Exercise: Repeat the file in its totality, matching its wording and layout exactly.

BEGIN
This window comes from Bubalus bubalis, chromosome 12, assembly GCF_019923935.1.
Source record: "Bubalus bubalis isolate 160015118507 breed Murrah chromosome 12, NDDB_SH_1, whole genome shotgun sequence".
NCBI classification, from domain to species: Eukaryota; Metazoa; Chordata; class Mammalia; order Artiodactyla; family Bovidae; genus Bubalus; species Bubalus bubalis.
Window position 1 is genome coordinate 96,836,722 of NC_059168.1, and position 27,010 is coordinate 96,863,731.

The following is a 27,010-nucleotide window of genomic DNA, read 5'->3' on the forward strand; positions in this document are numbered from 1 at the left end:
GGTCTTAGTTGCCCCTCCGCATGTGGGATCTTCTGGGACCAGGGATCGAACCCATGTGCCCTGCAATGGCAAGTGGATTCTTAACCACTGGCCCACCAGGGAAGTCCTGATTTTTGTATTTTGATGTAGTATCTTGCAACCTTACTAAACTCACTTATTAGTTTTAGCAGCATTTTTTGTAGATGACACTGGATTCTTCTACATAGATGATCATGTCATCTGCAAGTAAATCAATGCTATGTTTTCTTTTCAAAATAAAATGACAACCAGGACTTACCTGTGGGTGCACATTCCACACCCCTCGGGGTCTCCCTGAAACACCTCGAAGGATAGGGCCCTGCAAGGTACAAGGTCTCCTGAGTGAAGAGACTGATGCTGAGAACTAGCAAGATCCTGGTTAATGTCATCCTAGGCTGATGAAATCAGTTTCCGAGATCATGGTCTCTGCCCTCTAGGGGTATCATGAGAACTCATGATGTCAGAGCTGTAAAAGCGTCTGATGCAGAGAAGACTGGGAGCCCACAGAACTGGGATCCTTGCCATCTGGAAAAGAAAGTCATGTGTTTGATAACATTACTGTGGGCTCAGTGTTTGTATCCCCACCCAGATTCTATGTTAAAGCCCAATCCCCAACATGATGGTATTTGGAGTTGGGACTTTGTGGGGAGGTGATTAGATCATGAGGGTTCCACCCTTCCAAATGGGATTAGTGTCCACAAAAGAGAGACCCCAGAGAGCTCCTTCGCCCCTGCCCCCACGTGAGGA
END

This window comes from Bubalus bubalis, chromosome 12, assembly GCF_019923935.1.
Source record: "Bubalus bubalis isolate 160015118507 breed Murrah chromosome 12, NDDB_SH_1, whole genome shotgun sequence".
NCBI classification, from domain to species: Eukaryota; Metazoa; Chordata; class Mammalia; order Artiodactyla; family Bovidae; genus Bubalus; species Bubalus bubalis.
Window position 1 is genome coordinate 96,836,722 of NC_059168.1, and position 27,010 is coordinate 96,863,731.

The following is a 27,010-nucleotide window of genomic DNA, read 5'->3' on the forward strand; positions in this document are numbered from 1 at the left end:
GGTCTTAGTTGCCCCTCCGCATGTGGGATCTTCTGGGACCAGGGATCGAACCCATGTGCCCTGCAATGGCAAGTGGATTCTTAACCACTGGCCCACCAGGGAAGTCCTGATTTTTGTATTTTGATGTAGTATCTTGCAACCTTACTAAACTCACTTATTAGTTTTAGCAGCATTTTTTGTAGATGACACTGGATTCTTCTACATAGATGATCATGTCATCTGCAAGTAAATCAATGCTATGTTTTCTTTTCAAAATAAAATGACAACCAGGACTTACCTGTGGGTGCACATTCCACACCCCTCGGGGTCTCCCTGAAACACCTCGAAGGATAGGGCCCTGCAAGGTACAAGGTCTCCTGAGTGAAGAGACTGATGCTGAGAACTAGCAAGATCCTGGTTAATGTCATCCTAGGCTGATGAAATCAGTTTCCGAGATCATGGTCTCTGCCCTCTAGGGGTATCATGAGAACTCATGATGTCAGAGCTGTAAAAGCGTCTGATGCAGAGAAGACTGGGAGCCCACAGAACTGGGATCCTTGCCATCTGGAAAAGAAAGTCATGTGTTTGATAACATTACTGTGGGCTCAGTGTTTGTATCCCCACCCAGATTCTATGTTAAAGCCCAATCCCCAACATGATGGTATTTGGAGTTGGGACTTTGTGGGGAGGTGATTAGATCATGAGGGTTCCACCCTTCCAAATGGGATTAGTGTCCACAAAAGAGAGACCCCAGAGAGCTCCTTCGCCCCTGCCCCCACGTGAGGA